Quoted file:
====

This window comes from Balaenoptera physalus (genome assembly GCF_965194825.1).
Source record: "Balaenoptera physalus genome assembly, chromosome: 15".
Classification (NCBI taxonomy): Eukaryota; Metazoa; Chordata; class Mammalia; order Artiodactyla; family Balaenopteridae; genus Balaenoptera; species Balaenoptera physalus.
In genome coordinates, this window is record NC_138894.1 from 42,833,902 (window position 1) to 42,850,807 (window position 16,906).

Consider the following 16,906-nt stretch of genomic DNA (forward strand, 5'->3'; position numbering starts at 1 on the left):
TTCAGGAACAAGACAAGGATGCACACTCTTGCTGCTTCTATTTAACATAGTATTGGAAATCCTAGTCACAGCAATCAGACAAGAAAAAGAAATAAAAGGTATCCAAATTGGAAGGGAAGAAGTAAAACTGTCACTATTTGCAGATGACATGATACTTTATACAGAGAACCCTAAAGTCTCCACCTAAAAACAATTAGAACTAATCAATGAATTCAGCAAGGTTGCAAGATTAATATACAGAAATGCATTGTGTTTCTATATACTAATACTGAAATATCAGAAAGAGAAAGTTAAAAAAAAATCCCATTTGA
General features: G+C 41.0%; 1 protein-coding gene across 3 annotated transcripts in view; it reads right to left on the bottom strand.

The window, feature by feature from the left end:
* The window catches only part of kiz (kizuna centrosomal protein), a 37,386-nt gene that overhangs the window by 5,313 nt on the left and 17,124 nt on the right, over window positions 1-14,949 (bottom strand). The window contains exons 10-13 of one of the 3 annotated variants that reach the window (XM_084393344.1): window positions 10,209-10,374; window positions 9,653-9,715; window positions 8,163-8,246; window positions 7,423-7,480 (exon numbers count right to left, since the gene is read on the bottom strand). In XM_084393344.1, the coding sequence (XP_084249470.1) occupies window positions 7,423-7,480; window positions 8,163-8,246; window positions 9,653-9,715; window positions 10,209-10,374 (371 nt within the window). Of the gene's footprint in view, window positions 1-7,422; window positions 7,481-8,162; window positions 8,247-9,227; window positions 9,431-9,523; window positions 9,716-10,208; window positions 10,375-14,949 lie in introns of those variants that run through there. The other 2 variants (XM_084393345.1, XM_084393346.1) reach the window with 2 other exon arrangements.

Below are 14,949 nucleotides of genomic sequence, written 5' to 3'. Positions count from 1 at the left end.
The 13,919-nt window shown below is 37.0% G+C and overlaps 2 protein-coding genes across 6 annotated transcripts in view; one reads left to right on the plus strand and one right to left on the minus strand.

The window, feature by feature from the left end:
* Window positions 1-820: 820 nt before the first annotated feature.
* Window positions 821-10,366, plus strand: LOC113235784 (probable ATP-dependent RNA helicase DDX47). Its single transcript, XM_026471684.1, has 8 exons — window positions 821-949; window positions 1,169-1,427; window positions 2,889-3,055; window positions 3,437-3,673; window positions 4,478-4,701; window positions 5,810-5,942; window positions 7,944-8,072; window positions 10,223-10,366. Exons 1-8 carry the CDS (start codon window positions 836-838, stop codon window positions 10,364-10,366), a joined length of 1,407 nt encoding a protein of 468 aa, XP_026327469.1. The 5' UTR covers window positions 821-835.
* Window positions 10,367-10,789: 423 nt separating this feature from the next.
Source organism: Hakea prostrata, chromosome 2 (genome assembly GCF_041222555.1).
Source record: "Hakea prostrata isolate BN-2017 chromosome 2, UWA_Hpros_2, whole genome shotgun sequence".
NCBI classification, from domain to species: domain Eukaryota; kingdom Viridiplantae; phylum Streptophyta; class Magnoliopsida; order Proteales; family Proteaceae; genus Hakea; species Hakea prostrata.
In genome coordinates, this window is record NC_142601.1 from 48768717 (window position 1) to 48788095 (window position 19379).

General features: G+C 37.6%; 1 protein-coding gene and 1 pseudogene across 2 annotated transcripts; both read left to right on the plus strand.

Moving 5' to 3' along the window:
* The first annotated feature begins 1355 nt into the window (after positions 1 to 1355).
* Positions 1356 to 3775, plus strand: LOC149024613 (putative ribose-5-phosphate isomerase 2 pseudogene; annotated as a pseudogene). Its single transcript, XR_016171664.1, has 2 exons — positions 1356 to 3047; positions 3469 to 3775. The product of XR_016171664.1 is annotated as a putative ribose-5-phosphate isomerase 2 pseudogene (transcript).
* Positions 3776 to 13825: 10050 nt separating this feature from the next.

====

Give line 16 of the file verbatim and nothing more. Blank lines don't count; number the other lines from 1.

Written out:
Source organism: Hakea prostrata, chromosome 2 (genome assembly GCF_041222555.1).